Twenty staff from Aboriginal Community Controlled Health Services (ACCHSs) across NSW and ACT are the fifth cohort to undertake the highly successful Diploma of Practice Management for Aboriginal Medical Services (AMSs).
The unique nationally recognised course, developed by general practice training provider GP Synergy and TAFE NSW, was first delivered in 2015 and has seen almost 70 ACCHS staff achieve the qualification.
Jessica Ride has worked at Tamworth Aboriginal Medical Service for nearly four years and is enthusiastic about improving Aboriginal health.
“I love what AMSs stand for!
“It’s refreshing to work with people that have the same passion for Aboriginal health as I do, I enjoy being an ambassador for change and making a difference.
“I love the interaction with the community and getting to know all types of people from our diverse culture and that AMSs provide not only a culturally safe place for the community but also a culturally safe work environment for employees.
“I’m undertaking the diploma as part of my career succession plan as it will provide me with skills and knowledge I can use every day, from creating positive interactions with patients and fellow staff to being part of creating, implementing and monitoring operational plans for the practice,” Ms Ride said.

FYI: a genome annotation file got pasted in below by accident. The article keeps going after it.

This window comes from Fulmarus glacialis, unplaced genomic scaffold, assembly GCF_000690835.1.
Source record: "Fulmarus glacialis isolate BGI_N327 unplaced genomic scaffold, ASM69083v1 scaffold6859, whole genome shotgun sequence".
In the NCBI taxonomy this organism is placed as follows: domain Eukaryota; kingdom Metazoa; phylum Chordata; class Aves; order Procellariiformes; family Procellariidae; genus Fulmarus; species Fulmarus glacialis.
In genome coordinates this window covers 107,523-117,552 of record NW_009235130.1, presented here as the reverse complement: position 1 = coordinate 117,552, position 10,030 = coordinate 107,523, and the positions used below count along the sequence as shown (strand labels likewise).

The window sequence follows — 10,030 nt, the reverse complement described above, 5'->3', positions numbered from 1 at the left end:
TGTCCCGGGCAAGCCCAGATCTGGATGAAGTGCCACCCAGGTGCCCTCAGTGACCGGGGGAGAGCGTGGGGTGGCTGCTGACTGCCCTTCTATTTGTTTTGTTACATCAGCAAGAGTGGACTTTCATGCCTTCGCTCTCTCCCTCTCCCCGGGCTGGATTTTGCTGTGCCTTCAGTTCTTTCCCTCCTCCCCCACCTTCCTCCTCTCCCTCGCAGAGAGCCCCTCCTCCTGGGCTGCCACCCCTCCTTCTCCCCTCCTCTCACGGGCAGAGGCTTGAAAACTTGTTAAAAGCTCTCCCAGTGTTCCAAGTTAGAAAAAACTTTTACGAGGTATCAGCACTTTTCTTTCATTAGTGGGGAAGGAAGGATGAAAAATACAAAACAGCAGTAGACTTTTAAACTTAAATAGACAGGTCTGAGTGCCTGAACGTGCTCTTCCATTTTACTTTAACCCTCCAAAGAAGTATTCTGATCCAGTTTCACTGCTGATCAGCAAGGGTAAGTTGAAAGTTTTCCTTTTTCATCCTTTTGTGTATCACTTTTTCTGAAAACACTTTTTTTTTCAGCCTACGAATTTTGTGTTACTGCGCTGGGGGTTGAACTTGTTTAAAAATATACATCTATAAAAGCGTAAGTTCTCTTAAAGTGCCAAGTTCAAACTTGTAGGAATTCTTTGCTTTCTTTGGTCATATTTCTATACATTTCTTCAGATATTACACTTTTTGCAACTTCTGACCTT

GP Synergy Aboriginal Cultural Education Unit Manager, Anthony Paulson, welcomed the students to their first intensive five-day study block that covers areas from cultural safety to implementing and monitoring infection prevention control policies, and relevant Medicare items.
“The diploma was developed as a means to improve healthcare service delivery for local Aboriginal communities through practice manager upskilling.
“It’s also helping AMSs increase opportunities for doctors training to be GPs to undertake Aboriginal health training in a community-controlled setting.
“GP Synergy is currently supporting more than 60 doctors undertaking Aboriginal health training across NSW and ACT.
“The diploma plays an important role in GP Synergy’s commitment to supporting Aboriginal and Torres Strait Islander health professionals to help close the gap in health outcomes for Aboriginal and non-Aboriginal Australians,” Mr Paulson said.